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Tests for kidney cancer

Men and women discussing kidney cancer

This page tells you about the tests used to diagnose kidney cancer. You can find information about

 

A quick guide to what's on this page

Tests for kidney cancer

Usually, you begin by seeing your GP who will ask you about your general health and examine you. Your GP will ask you to give a urine sample. They will test the urine for small amounts of blood (haematuria) which can be a sign of kidney cancer. The doctor may also take some blood to do other tests. Your doctor should refer you to see a specialist at the hospital if you have blood in your urine. It is important that you tell the doctor if anyone else in your family has had kidney cancer.

At the hospital

The specialist will begin by asking you about your medical history and symptoms. You will have more urine and blood tests. The specialist will look at your kidneys using either an ultrasound scan, a test called an intravenous pyelogram (IVP) or a CT urogram.

If you have blood in your urine, you will probably need to have a cystoscopy so that the doctor can check inside your bladder. The doctor uses a cystoscope, which is a long, thin, flexible tube put into your urethra and up into the bladder. You can have a cystoscopy under local or general anaesthetic.

 

CR PDF Icon You can view and print the quick guides for all the pages in the Diagnosing kidney cancer section.

 

 

Going to the GP

Usually, you begin by seeing your GP who will ask you about your general health and examine you.

Your GP will ask you to give a urine sample. They will test for small amounts of blood (haematuria) which can be a sign of kidney cancer. Often the amount of blood in the urine is so small that it can't be seen but it can be picked up by the test. The doctor may also take some blood to do other tests. They may do a physical examination to feel for any lumps or swelling. But because the kidneys are deep inside the body, the doctor may not be able to feel small tumours.

Your doctor should refer you to see a specialist at the hospital if you have blood in your urine. It is important that you tell the doctor if anyone else in your family has had kidney cancer. This could help the doctor decide which tests to do.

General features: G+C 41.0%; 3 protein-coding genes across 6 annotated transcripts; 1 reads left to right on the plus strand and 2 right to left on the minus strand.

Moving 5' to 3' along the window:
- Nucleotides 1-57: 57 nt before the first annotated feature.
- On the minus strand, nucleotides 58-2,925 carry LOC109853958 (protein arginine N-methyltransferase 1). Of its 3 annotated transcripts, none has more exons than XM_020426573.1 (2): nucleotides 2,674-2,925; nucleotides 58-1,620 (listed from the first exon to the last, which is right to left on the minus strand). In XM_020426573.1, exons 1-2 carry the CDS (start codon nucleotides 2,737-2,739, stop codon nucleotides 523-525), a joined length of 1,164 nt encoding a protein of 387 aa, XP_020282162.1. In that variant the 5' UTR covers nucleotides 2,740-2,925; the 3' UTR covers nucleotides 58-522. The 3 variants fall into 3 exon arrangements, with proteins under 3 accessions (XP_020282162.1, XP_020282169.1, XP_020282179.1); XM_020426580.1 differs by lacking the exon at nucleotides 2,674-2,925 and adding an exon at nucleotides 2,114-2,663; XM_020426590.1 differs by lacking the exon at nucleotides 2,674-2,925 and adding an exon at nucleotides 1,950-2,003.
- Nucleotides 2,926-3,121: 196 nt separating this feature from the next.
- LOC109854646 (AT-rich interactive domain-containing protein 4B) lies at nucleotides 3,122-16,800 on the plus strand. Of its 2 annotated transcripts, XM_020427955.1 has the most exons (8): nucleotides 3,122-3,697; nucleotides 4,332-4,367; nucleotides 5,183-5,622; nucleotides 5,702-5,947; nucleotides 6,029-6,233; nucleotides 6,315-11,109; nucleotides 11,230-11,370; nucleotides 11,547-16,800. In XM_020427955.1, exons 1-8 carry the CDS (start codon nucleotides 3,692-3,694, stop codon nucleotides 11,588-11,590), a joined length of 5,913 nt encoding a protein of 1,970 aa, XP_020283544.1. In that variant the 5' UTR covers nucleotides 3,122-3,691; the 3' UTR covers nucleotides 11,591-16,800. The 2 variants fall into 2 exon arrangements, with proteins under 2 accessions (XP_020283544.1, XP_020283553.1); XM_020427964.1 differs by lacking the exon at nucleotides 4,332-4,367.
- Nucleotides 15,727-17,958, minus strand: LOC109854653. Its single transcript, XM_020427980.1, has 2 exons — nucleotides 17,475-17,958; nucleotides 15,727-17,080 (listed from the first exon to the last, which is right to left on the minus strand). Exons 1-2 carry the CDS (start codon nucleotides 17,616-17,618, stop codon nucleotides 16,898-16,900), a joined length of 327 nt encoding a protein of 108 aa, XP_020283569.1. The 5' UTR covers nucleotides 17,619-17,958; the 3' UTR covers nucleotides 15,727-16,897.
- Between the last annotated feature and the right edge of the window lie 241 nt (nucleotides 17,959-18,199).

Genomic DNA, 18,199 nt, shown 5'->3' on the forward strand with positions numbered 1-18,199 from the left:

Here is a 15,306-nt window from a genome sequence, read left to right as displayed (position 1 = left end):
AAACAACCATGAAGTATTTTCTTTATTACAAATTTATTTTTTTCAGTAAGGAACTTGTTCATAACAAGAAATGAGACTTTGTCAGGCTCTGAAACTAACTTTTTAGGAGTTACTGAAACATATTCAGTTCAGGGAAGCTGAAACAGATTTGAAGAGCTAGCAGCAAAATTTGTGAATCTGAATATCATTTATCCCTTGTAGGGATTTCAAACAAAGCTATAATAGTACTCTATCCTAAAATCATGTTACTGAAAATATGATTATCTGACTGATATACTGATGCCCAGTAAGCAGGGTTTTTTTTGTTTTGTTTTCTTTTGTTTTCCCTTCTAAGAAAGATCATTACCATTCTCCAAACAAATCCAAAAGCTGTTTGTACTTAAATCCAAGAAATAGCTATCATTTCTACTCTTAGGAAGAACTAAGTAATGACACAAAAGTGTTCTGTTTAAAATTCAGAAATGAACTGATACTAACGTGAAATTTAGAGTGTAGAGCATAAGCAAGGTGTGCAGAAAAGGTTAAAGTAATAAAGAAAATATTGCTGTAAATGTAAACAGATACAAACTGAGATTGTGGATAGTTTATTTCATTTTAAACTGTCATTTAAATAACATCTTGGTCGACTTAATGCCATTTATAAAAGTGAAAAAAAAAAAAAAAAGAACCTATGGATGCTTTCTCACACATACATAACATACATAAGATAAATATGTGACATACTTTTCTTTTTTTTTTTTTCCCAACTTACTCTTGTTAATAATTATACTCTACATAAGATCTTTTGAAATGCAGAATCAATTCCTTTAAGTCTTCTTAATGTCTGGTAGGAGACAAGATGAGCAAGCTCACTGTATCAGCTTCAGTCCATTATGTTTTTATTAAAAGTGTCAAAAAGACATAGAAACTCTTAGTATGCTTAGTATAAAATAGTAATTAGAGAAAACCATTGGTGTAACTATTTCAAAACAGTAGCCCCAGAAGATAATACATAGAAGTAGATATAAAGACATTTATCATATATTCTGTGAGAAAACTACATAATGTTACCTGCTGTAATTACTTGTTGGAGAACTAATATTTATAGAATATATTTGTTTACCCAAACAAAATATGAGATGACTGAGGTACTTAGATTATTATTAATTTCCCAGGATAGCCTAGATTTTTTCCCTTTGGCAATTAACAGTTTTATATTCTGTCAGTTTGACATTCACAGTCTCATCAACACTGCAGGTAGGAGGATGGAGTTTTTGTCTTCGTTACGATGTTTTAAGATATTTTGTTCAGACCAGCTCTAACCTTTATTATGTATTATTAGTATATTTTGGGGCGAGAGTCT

There are guidelines for GPs to help them decide who needs an urgent referral to a specialist. These referral guidelines are covered in this section.

 

Going to the hospital

The specialist will begin by asking you about your medical history and symptoms. If your urine test has picked up blood the doctor will do more urine tests. You will be asked to have more blood tests.

It is important for the doctor to take a look at your kidneys with one of the following tests

You will probably need to have a cystoscopy so that the doctor can check inside your bladder to make sure that any blood in your urine isn't coming from there.

 

Ultrasound scan

Ultrasound scans create a picture using sound waves. They can show growths inside the kidney. There is information about having an ultrasound scan in the cancer tests section.

 

CT urogram

You may have a special computerised tomography (CT) scan called a CT urogram instead of an IVP (see below). Or you may have both tests. The CT scanner creates computerised, three dimensional pictures that allow your doctor to see the whole urinary system clearly. 

For a CT urogram you have an injection of a dye into a vein. Then a CT scanner takes a series of X-rays to give a detailed picture of the kidneys, ureters and bladder.

There is information about having a CT scan in the section about cancer tests. Before the test you may have a drug called furosemide to make you produce more urine and give better pictures of the kidneys.

 

Intravenous pyelogram (IVP)

IVP is also sometimes called intravenous urogram or IVU. A dye is injected into your bloodstream during this test. A short time afterwards you have X-rays of the kidneys, ureters and bladder. The dye can show any growths in the tubes inside or leading from the kidneys. There is information about having an IVP in the about cancer section.

 

Cystoscopy

Your doctor may also want to look directly inside your bladder because this is part of the same body system as your kidneys. You might have this test if you have blood in your urine. To do this test the doctor uses a cystoscope, which is a tube put into your urethra and up into the bladder. It has a light at one end and an eyepiece at the other. 

You can have a cystoscopy under local or general anaesthetic. You may have a cystoscopy under local anaesthetic at your first appointment because it can be done quickly and simply. There is information about having a cystoscopy under local anaesthetic and about cystoscopy under general anaesthetic in the bladder cancer section.

 

Getting your results

Your doctor will ask you to go back to the hospital when your test results have come through. But this is bound to take a little time, even if only a few days. This can be a very anxious time. 

While you are waiting for results it may help to talk to a close friend or relative about how you feel. Or you may  want to contact a cancer support group to talk to someone who has been through the same experiences.

Our kidney cancer organisations page gives details of people who can help and support you. You can also find details of counselling organisations in our counselling section. Our kidney cancer reading list has information about books and leaflets on kidney cancer and its treatment.

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Updated: 7 January 2014